Perhaps some people are great at providing helpful comments but don't have enough context (yet) to review a PR/MR. It would be good to identify who they are and provide them with more info so that they can become a reviewer one day. Perhaps some people are super-engaged with monitoring the project, as shown by their frequent reactions, but don't feel comfortable chiming in with comments and suggestions. It would be good to know who they are and help them gain more context into the project's inner workings, so they can add more value to a community they clearly care about.
How to use the metrics
So how can you track and read into these metrics? I'll illustrate with an example comparing two open source projects: Kong, an API gateway, and Apache Pulsar, a pub-sub messaging system.
In May 2020, I used Apache Superset, an open source data visualization tool, along with a tutorial written by Max Beauchemin, one of the project's creators, to crawl and visualize some data from Kong, Apache Pulsar, and a few other projects. Using the tutorial, I crawled two years' worth of data (from May 2018 to May 2020) to see changes over time. (Note: The tutorial is an example of Superset's own data with some hard-coded linkage to its history inside Airbnb and Lyft, so to use it, you will need to do some customization of the dashboard JSON to make it work more generally.)
Two caveats: First, the data was last gathered in May, so it will surely look different today. Second, the projects were open sourced at different times, and this comparison is not a judgment on the current state or potential of either project. (Kong's first commit was in November 2014, and Pulsar's was in September 2016. Of course, both were worked on in private before being open sourced.) Some of the differences you see may simply be due to the passage of time and community effort paying off at different times; community building is a long, persistent slog.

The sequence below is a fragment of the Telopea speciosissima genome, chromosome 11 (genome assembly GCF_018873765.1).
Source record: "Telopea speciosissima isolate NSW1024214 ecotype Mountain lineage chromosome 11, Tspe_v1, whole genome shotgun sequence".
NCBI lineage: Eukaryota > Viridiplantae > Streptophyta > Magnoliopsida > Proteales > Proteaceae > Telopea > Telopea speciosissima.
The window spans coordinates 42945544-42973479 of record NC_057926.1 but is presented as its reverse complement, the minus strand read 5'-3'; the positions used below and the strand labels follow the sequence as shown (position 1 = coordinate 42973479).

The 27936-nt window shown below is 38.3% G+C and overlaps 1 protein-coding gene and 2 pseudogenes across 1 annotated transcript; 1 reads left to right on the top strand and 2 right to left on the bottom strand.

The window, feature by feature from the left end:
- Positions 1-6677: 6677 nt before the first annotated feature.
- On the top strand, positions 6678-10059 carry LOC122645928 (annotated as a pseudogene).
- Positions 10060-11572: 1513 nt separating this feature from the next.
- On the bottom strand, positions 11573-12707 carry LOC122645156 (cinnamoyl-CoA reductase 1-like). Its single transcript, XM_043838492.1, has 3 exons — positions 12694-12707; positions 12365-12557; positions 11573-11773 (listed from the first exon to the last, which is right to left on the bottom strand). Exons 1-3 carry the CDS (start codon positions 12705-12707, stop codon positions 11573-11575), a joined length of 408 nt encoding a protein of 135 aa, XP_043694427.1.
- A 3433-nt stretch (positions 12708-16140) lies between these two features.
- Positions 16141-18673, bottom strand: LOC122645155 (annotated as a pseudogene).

PR reviewer metrics
The following two charts show Kong and Pulsar's PR reviews by GitHub handle:
Based on this data, I observe that Kong has a better balance of people reviewing PRs than Pulsar has. That balance was achieved over time as the Kong project grew in maturity. The most important thing to note is that neither of Kong's creators, Aghi nor Marco, is anywhere close to being the top reviewers. That's a good thing! They certainly were during the early days, but their involvement became less visible as the project matured, as it should.
As a younger project, Pulsar isn't at the same level yet but is on its way to achieving that balance. Sijie, Jia, and Penghui are doing the bulk of the reviewing for now; all three are project management committee members and lead SteamNative, Pulsar's COSS company. Other major players, including Splunk (especially after it acquired Streamlio), also contribute to the project, which is a good leading indicator of eventually achieving balance.
One factor I'm intentionally glossing over is the difference in the governance process of an Apache Software Foundation project and a non-ASF project, which would impact the speed and procedure for a contributor to become a reviewer or maintainer. In that regard, this comparison is not 100% apples-to-apples.
Community interaction metrics
Following are two leaderboard charts showing Kong and Pulsar's community interactions by GitHub handle in the 90 days since the most recent data gathered (roughly from March to May 2020):
These leaderboards reflect the same "level of balance" shown in the previous chart, which makes sense. The more interesting takeaway is who is doing what kind of interaction, how much interacting is happening, and who seems to be doing it all (Sijie!).